We’re finally coming up on the release of a Google-branded smartwatch, with the tsunami of leaks to prove it. It’s been years that we’ve been waiting for this, but 2022 isn’t the first time Google tried to release a smartwatch. Years ago, Google planned to release what we now know as the LG Watch Style and Watch Sport as its first Wear OS “flagships,” as the “Pixel Watch.”

Thank goodness that didn’t work out.

LG’s 2017 smartwatches were, uh, quite something

Let’s take a trip down memory lane. The LG Watch Sport and LG Watch Style were released in February of 2017 to largely negative reception. Why? Honestly, neither smartwatch had any redeeming features.

The LG Watch Sport was the “flagship” of the two, being one of the first Wear OS devices with LTE support. It had a basic health suite with a heart rate sensor and Google Fit integration that could be launched from a button on the side of the case. But the problem was that the LG Watch Sport has a thick 14.2mm casing that also lacked a swappable band. Due to the LTE radios being stored without the wrist-strap, it was permanently attached to the watch, which I was not a fan of in my review.

Our overall verdict of the Watch Sport was that, while it was a solid product in build and function, it was not at all for everyone.

I wish that, instead of going all-in with the Sport, Google and LG had created a non-LTE smartwatch with a similar, but thinner design, removable bands, and better battery life. Sadly, they didn’t, so we’re left with a solid, surprisingly affordable LTE smartwatch that just isn’t for everyone.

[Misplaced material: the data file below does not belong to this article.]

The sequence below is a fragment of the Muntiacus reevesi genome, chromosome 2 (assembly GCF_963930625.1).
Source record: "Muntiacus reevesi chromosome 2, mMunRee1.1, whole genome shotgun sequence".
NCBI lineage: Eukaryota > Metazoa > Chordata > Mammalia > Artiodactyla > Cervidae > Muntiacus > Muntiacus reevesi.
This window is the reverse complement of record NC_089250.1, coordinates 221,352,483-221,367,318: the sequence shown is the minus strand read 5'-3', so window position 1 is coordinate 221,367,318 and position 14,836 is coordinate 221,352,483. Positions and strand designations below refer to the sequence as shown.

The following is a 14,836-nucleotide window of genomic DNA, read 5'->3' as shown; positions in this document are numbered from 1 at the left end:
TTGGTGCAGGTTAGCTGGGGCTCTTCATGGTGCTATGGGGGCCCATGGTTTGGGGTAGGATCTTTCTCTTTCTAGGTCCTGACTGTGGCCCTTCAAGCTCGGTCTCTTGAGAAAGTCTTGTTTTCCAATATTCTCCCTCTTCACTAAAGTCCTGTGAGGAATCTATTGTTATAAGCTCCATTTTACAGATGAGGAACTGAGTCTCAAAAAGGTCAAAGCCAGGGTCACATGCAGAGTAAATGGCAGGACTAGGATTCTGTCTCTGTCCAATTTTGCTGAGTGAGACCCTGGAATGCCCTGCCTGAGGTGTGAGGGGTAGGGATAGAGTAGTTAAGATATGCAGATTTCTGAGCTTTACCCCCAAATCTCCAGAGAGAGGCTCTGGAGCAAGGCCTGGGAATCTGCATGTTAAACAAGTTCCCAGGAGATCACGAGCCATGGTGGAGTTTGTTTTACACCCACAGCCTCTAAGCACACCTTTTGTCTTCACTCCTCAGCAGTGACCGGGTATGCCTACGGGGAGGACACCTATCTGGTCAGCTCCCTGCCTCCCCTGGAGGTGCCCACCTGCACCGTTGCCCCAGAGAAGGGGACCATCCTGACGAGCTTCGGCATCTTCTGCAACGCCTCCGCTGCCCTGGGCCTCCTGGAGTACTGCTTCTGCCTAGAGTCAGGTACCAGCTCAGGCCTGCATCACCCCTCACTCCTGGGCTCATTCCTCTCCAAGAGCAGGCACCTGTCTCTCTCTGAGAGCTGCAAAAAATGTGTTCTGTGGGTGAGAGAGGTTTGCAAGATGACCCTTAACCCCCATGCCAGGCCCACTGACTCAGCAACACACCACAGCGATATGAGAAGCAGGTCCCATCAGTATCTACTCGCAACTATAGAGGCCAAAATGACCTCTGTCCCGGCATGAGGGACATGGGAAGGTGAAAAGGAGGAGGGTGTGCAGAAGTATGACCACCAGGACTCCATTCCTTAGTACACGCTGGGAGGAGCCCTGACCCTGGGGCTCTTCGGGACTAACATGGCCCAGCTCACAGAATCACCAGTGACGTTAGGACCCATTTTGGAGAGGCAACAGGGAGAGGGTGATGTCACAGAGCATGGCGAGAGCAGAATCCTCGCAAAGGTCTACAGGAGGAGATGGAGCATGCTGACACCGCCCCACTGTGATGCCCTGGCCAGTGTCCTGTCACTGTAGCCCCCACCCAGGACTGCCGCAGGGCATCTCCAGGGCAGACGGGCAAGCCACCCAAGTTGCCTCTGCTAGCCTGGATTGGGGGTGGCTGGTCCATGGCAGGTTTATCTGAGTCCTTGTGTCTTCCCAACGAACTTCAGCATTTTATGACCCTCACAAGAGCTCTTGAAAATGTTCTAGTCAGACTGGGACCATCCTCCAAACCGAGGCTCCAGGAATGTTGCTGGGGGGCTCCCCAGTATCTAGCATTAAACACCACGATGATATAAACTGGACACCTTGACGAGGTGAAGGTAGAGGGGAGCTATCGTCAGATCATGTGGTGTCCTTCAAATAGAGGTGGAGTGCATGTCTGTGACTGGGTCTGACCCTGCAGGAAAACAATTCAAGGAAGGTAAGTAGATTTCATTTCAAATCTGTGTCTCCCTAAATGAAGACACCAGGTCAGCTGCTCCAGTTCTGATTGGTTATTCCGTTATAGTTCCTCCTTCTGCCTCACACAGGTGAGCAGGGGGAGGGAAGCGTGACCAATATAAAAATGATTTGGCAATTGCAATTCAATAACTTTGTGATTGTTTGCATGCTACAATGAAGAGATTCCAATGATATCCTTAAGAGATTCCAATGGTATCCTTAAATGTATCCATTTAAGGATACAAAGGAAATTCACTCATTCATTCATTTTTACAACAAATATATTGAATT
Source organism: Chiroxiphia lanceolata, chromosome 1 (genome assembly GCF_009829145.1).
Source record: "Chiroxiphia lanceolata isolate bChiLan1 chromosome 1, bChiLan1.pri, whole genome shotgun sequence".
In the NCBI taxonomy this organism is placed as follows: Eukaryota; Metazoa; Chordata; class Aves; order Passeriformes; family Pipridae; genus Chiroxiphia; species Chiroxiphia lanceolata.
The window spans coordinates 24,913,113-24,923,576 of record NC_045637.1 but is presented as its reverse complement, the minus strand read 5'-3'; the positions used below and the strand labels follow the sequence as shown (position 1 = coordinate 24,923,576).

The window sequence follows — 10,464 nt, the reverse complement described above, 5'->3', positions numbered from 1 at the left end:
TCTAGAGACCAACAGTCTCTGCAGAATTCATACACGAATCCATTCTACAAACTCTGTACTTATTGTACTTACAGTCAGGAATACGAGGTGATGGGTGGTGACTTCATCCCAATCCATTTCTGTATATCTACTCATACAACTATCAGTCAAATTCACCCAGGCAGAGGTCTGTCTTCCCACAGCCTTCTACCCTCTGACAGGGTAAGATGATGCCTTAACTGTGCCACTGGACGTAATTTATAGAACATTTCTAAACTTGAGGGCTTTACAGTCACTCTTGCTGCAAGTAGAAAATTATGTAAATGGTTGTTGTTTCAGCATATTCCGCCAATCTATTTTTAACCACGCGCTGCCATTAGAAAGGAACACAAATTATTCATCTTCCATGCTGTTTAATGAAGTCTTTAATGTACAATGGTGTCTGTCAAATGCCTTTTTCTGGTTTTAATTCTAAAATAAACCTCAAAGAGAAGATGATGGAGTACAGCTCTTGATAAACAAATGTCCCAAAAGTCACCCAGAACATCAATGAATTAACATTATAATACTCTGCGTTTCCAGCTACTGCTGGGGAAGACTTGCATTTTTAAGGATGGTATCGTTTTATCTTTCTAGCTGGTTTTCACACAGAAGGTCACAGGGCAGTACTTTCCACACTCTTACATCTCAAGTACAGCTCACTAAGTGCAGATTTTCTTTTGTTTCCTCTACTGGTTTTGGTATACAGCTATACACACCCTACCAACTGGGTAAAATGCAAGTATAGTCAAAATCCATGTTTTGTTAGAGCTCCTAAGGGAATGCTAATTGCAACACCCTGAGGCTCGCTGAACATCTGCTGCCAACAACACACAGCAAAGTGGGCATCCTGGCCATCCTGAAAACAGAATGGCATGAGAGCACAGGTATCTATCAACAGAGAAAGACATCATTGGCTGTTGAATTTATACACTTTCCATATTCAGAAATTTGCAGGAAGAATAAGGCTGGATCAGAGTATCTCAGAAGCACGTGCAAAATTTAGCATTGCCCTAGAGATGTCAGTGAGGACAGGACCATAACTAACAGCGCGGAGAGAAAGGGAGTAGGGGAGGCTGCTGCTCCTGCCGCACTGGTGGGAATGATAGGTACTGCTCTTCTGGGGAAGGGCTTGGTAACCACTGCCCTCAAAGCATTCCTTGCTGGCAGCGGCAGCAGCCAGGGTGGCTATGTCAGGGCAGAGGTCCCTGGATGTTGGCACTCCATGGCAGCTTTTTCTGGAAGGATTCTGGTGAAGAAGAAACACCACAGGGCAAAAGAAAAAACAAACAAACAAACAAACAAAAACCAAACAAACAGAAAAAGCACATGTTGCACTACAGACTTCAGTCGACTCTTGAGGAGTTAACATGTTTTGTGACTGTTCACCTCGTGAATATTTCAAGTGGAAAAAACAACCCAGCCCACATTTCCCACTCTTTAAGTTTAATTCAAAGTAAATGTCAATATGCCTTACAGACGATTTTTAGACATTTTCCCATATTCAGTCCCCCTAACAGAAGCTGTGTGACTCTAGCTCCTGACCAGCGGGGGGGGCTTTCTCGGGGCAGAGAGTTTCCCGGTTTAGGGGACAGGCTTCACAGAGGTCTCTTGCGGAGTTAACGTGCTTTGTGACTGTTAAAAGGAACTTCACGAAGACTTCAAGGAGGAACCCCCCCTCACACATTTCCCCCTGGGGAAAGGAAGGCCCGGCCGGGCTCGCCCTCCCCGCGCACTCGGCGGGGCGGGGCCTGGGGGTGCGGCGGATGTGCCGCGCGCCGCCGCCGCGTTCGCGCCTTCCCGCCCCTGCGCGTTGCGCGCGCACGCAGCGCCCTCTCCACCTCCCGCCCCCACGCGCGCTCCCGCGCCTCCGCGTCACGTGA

The LG Watch Style, on the other hand, had “nothing redeeming” as my colleague Abner Li, a small watch aficionado, put it recently. It had roughly the same internals as the Sport — a Snapdragon Wear 2100 as the headliner — but in a smaller body. While the design was top-notch, the watch lacked a heart rate sensor, only had a single button, missed out on NFC, and had a sub-par display.

Justin Duino reviewed the Style for 9to5Google, saying that it was good at the basics, but not much more.

As mentioned before, most of us want a device that is somewhere in between the simplicity of the Style and the overloaded performance and features found in the Sport. The Style nails it as far as thinness and weight but that probably wouldn’t have been compromised much if it shared basic features the Sport’s NFC functionality. Users not being able to make payments with Android Pay would have been a big deal for this watch.